AMOA Gets $100K

The Austin Museum of Art must be doing something right. It's just received another hefty show of financial support. On Monday, AMOA Director Elizabeth Ferrer announced the receipt of a $100,000 contribution for season support from Dell Computers. As one of the few local corporations of any size (read: with any depth to its pockets), Dell is on the "must-ask" list of virtually every nonprofit in Central Texas. Winning support from it in the amount that AMOA did is a sign. According to Ferrer, the funding will underwrite the upcoming exhibition "O'Keeffe's New Mexico: Native American, Hispanic, and European Traditions, 1880-1996"; the museum educational programs Art Reach and Art First Hand; the Scholarship Program at the Art School on AMOA's Laguna Gloria site; and Art Ball Two, the museum's black-tie gala. Call 495-9224 for info.

Off the Desk

The UT Department of Art and Art History opens Viewpoint `98, the 1998 edition of its annual series of lectures and critiques by distinguished guests, this week. The program, in its eighth year, brings a few noted curators, scholars, and critics to Austin to lecture, lead seminars, and give critiques to students. This year, the invitees are writer and teacher Mary Ann Staniszewski and writer and curator Michael Duncan. A lecture by both invitees takes place right away: Thursday, February 5, 4pm in Room 1.102 of the Art Building, 23rd & San Jacinto. It will be followed by a seminar the next day, 11am-2pm, in Room 3.206. The public is welcome. For more info, call 471-7324. Austin Access Arts is sponsoring Audio Described Performances for two touring productions this weekend. AAA-trained volunteers will be broadcasting descriptions of the stage setting and action to patrons wearing headsets at the performance of STOMP on Saturday, February 7, 5pm, at the Paramount Theatre, 713 Congress, and at the performance of The Phantom of the Opera on Sunday, February 8, 2pm, at Bass Concert Hall. Call 454-9912.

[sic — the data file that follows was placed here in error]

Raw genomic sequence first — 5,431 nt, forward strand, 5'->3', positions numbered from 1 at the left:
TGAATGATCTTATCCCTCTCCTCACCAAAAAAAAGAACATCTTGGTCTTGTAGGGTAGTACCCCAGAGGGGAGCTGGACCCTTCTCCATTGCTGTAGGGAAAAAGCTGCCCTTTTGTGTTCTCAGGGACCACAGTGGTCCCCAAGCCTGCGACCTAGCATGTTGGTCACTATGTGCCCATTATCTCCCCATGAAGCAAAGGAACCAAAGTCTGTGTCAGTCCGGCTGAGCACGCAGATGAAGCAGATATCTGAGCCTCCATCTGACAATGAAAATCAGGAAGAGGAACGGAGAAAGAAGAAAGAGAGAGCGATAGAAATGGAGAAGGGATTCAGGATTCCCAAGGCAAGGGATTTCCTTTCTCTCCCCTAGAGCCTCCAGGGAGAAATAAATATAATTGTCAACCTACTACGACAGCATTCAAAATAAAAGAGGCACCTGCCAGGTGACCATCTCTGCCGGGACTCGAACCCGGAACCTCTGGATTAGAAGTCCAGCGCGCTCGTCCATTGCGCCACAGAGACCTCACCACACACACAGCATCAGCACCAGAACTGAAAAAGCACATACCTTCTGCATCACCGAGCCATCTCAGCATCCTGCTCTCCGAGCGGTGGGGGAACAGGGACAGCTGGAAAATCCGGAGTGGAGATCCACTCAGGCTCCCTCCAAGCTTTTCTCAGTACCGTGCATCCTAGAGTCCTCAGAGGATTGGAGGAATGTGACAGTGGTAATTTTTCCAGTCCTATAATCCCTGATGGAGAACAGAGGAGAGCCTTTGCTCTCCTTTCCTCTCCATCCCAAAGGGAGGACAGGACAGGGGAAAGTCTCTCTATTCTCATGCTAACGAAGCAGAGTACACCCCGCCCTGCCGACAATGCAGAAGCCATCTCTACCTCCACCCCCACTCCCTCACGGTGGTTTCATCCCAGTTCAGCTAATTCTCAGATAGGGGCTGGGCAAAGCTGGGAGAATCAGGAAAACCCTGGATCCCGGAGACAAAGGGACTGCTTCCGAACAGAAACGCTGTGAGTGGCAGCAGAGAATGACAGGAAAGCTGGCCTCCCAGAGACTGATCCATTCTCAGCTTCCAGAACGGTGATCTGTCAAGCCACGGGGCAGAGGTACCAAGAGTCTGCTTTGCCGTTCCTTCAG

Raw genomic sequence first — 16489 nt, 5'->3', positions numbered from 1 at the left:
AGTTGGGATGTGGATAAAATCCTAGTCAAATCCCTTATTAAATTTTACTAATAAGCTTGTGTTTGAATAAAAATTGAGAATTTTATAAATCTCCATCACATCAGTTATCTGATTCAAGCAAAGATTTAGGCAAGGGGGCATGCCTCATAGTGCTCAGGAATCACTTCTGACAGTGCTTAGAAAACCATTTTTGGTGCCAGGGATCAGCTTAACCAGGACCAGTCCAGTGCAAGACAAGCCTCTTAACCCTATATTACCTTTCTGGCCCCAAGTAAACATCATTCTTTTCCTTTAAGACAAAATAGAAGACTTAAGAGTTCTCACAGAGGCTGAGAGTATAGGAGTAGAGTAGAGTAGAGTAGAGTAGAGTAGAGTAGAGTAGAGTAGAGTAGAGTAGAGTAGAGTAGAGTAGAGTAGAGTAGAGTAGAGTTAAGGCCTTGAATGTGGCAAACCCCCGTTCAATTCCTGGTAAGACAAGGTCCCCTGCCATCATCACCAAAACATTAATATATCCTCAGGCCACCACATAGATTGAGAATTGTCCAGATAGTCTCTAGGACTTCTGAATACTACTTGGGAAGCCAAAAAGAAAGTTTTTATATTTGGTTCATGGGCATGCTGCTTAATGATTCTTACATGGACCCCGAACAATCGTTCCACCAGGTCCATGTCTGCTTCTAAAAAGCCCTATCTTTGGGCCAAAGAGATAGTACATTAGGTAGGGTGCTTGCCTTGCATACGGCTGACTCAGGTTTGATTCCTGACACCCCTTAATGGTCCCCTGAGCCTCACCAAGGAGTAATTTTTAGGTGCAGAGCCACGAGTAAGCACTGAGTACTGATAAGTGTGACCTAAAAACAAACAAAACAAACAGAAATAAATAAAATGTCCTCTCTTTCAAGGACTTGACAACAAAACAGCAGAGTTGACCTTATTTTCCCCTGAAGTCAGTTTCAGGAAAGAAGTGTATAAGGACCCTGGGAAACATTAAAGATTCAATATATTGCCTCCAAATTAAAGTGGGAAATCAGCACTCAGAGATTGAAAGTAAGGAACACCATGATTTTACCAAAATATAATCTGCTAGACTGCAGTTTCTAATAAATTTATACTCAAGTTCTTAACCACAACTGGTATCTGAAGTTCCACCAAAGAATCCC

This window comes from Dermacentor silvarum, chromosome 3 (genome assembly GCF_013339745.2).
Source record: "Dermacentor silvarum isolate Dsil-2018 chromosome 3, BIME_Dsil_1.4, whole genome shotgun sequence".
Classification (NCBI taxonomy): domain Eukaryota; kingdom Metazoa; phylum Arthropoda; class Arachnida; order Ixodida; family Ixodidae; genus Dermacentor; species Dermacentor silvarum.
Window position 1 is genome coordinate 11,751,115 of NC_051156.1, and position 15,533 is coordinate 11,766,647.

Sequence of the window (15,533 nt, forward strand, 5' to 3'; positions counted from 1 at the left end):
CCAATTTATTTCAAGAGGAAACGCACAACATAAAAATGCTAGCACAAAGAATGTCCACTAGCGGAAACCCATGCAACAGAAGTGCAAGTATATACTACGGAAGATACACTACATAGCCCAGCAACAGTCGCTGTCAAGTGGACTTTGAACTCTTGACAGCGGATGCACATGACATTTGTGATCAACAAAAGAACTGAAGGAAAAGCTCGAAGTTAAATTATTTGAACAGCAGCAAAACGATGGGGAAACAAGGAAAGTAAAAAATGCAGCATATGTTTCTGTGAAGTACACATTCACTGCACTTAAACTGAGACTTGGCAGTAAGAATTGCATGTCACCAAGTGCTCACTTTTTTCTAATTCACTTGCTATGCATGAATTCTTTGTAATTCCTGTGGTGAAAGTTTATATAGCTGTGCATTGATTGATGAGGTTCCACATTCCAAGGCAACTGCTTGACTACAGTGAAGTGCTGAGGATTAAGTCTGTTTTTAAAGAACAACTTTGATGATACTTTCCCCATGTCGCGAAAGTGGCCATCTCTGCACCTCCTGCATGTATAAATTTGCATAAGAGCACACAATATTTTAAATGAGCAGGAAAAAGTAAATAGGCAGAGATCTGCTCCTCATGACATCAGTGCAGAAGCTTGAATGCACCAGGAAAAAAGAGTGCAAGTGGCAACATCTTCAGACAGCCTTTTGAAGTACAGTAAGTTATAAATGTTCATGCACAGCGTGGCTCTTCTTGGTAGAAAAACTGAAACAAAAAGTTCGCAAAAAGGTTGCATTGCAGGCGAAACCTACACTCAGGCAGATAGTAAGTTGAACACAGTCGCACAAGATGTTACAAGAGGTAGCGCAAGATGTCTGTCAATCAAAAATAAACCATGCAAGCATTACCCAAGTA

Mexic-Arte Museum is presenting the First Hispanic Storytelling Contest on Saturday, February 7, 7pm, at the museum, 416 Congress. The event - said to be the first of its kind in the state - pairs the Valley's Adrian Lopez, a cowboy poet and storyteller, with Austin's own Consuelo Samarripa, a spinner of yarns in Spanish and English, to share some of the folklore and beauty of Texas through tales from the ranchitos and barrios. Musician Danny Canales accompanies the tales. Admission is $5. Tickets are limited. Call 480-9373. DiverseArts Production Group is opening the latest exhibition of the Austin Blues Family Tree Project this week. "Old Blues Ain't Bad" preserves a half-century of history regarding blues music in Austin. Photographs, videos, and music trace the form's cultural roots in African-American traditions, its social and economic impact, and the challenges and glories for its musicians. The exhibition opens Sunday, February 8, and runs through April 1 in The Little Gallery of Heritage House, 810 E. 13th. Call 477-9438 for info.

Worthy Causes

Johnson/Long Dance Company sponsors Very Decadent, an evening of indulgence, Saturday, February 7, 8pm, at 5600 Palisades Court. Local pastry chefs will prepare delightful desserts for you to taste, champagne will flow, and Johnson/Long will dance. The event benefits the company's Community Residency Program. Tickets are $25. Call 447-9016.

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More Articulations
The Harry Ransom Center has acquired all the professional and personal materials of profoundly influential acting teacher Stella Adler

Robert Faires, April 30, 2004

It's the end of an era for the city of Austin's Art in Public Places Program as Martha Peters, administrator of the program for 11 of its 18 years, departs to direct a public art program in Fort Worth.

Robert Faires, July 18, 2003

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